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Mycophenolic acid (INN) (pronounced /ˌmaɪkoʊˈfɛnɒlɪk/) or mycophenolate is an immunosuppressant drug used to prevent rejection in organ transplantation. It was initially marketed as the prodrug mycophenolate mofetil (abbreviated MMF) to improve oral bioavailability. More recently, the salt mycophenolate sodium has also been introduced. Mycophenolic acid is commonly marketed under the trade names CellCept (mycophenolate mofetil; Roche) and Myfortic (mycophenolate sodium; Novartis).
Additional recommended knowledge
Mycophenolate is derived from the fungus Penicillium stoloniferum. Mycophenolate mofetil is metabolised in the liver to the active moiety mycophenolic acid. It inhibits inosine monophosphate dehydrogenase, the enzyme which controls the rate of synthesis of guanine monophosphate in the de novo pathway of purine synthesis used in the proliferation of B and T lymphocytes.
Mycophenolate is potent and can be used in place of the older anti-proliferative azathioprine. It is usually used as part of a three compound regimen of immunosuppressants, also including a calcineurin inhibitor (cyclosporin or tacrolimus) and prednisolone.
Generally speaking, mycophenolate is used for the prevention of organ transplant rejection. Specifically, mycophenolate mofetil is indicated for the prevention of organ transplant rejection in adults and renal transplant rejection in children >2 years; while mycophenolate sodium is indicated for the prevention of renal transplant rejection in adults. Mycophenolate sodium has also been used for the prevention of rejection in liver, heart and/or lung transplants in children >2 years.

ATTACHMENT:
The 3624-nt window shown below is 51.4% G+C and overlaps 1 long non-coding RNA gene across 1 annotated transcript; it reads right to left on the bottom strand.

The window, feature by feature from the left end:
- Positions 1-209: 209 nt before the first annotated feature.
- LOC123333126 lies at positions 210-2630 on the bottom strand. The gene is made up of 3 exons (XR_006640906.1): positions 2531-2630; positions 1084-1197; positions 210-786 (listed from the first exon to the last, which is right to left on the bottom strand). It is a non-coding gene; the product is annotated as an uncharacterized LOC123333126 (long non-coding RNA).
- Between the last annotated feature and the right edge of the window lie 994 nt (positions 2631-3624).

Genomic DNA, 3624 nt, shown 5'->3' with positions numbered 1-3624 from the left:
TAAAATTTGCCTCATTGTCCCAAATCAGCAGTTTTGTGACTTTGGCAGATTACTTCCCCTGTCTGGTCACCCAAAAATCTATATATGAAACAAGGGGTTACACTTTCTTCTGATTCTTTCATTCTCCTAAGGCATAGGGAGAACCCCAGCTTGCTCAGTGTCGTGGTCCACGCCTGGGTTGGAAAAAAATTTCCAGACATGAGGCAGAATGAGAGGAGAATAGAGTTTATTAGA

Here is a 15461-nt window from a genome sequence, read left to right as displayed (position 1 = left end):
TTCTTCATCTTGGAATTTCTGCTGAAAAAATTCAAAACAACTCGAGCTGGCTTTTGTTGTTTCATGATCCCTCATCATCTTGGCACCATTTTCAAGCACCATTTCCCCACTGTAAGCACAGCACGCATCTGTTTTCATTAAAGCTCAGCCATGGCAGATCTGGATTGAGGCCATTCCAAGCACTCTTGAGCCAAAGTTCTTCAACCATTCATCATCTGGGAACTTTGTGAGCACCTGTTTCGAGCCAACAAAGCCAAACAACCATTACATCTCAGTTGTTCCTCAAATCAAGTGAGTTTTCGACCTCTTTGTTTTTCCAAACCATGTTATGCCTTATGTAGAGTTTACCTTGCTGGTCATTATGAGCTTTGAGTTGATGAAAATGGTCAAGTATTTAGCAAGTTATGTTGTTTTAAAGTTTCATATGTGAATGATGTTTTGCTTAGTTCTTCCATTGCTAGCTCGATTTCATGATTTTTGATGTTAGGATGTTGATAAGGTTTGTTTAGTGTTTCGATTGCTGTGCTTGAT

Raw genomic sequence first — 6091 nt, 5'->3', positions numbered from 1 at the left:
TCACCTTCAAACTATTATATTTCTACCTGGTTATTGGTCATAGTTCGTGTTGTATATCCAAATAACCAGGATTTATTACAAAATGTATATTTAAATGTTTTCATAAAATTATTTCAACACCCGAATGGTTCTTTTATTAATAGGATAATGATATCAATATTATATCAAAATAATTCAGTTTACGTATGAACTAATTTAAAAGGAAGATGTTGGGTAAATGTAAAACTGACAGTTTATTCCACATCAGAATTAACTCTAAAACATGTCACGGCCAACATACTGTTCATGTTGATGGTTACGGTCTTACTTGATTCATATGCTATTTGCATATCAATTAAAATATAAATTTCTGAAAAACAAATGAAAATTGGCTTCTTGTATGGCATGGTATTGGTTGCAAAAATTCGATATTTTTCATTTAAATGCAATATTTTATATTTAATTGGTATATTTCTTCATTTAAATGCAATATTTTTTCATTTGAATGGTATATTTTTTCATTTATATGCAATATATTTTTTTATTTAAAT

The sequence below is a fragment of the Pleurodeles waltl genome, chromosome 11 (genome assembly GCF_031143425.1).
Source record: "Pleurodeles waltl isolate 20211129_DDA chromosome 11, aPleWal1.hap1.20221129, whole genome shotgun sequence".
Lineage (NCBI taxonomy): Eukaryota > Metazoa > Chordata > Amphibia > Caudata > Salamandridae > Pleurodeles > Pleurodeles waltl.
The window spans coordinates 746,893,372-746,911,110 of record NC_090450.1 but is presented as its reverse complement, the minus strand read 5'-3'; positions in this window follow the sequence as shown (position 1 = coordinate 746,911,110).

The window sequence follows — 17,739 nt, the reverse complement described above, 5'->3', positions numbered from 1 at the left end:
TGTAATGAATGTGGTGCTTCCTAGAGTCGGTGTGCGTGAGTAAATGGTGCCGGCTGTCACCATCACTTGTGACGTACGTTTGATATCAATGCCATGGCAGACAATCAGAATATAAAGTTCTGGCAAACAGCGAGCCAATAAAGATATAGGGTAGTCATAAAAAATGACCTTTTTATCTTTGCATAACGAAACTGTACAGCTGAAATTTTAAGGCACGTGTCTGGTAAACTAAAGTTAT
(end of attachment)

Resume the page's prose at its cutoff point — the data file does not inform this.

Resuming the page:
An immunosuppressant which has drastically decreased the incidence of acute rejection in solid transplant recipients, mycophenolate is increasingly utilized as a steroid sparing treatment in immune-mediated disorders including immunoglobulin A nephropathy, small vessel vasculitides, and psoriasis.
Its increasing application in treating lupus nephritis has demonstrated more frequent complete response and less frequent complications  compared to cyclophosphamide bolus therapy, a regimen with risk of bone marrow suppression, infertility, and malignancy. Further work addressing maintenance therapy demonstrated mycophenolate superior to cyclophosphamide, again in terms of response and side effects. Walsh et al. even propose that mycophenolate should be considered as a first line induction therapy for treatment of lupus nephritis in patients without renal dysfunction, suggesting that mycophenolate will be encountered more frequently in medical practice.
Common adverse drug reactions (≥1% of patients) associated with mycophenolate therapy include: diarrhea, nausea, vomiting, infections, leukopenia, and/or anemia. Mycophenolate sodium is also commonly associated with fatigue, headache and/or cough. Intravenous (IV) administration of mycophenolate mofetil is also commonly associated with thrombophlebitis and thrombosis. Infrequent adverse effects (0.1–1% of patients) include: esophagitis, gastritis, gastrointestinal tract hemorrhage, and/or invasive cytomegalovirus (CMV) infection.
Comparison to other agents
Compared with azathioprine it is more lymphocyte-specific and is associated with less bone marrow suppression, fewer opportunistic infections and lower incidence of acute rejection. The exact role of mycophenolate vs azathioprine has yet to be conclusively established, but many centers use it in place of azathioprine for high-risk patients, or patients who have already experienced an episode of acute rejection. In long-term immunosuppression, it may be used to avoid calcineurin inhibitors or steroids.
Potential future uses
Mycophenolate mofetil is beginning to be used in the management of idiopathic thrombocytopenic purpura (ITP) and systemic lupus erythematosus (SLE) with success for some patients.
It is also currently being used as a long term therapy for maintaining remission of Wegener's Granulomatosis. A combination of mycophenolate and ribavirin has been found to stop infection by and replication of dengue virus in vitro.
|This article is licensed under the GNU Free Documentation License. It uses material from the Wikipedia article "Mycophenolic_acid". A list of authors is available in Wikipedia.|